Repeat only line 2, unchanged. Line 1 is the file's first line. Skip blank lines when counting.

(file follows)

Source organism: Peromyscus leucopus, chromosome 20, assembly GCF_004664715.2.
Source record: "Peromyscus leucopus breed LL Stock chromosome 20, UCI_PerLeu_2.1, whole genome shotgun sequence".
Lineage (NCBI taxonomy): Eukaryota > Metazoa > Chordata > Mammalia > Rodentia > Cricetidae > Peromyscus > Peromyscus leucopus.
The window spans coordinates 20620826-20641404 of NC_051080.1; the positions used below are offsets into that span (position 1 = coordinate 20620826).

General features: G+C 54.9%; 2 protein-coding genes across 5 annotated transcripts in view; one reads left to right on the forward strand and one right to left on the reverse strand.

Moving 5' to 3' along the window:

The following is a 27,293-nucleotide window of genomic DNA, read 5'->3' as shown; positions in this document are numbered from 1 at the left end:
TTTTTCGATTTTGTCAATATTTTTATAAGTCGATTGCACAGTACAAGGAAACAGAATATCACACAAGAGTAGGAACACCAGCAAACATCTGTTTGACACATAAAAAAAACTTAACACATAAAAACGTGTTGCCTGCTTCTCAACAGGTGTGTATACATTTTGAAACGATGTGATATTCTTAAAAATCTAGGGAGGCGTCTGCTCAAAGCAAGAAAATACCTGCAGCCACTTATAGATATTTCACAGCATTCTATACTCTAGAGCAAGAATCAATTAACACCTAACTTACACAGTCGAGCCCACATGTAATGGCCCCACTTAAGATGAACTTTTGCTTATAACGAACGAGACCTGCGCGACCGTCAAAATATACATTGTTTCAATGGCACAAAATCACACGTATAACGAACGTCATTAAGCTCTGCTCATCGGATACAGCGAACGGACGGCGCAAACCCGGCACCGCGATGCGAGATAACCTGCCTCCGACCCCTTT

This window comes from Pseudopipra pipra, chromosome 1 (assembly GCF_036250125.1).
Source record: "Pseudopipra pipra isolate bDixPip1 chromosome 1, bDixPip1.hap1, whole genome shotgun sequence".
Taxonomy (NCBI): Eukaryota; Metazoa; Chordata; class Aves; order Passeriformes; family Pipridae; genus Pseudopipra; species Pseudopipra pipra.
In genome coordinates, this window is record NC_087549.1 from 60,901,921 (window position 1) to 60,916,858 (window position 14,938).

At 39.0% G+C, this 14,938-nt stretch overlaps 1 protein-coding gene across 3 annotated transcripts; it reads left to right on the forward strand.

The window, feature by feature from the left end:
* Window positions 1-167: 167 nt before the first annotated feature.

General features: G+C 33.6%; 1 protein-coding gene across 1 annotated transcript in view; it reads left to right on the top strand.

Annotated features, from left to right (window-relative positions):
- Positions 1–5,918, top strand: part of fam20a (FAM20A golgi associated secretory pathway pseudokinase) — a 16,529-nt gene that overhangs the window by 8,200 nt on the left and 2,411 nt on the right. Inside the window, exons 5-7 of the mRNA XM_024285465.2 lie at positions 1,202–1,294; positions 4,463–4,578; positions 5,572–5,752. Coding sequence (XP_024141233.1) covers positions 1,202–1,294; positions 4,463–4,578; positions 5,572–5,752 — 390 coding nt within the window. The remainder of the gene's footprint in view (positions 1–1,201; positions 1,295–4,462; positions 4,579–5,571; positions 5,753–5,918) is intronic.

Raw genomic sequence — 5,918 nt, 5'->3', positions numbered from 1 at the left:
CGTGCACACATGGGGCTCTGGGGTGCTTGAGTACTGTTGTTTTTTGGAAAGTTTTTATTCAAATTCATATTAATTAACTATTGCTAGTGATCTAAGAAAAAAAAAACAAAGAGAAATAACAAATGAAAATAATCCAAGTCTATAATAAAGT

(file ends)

Source record: "Peromyscus leucopus breed LL Stock chromosome 20, UCI_PerLeu_2.1, whole genome shotgun sequence".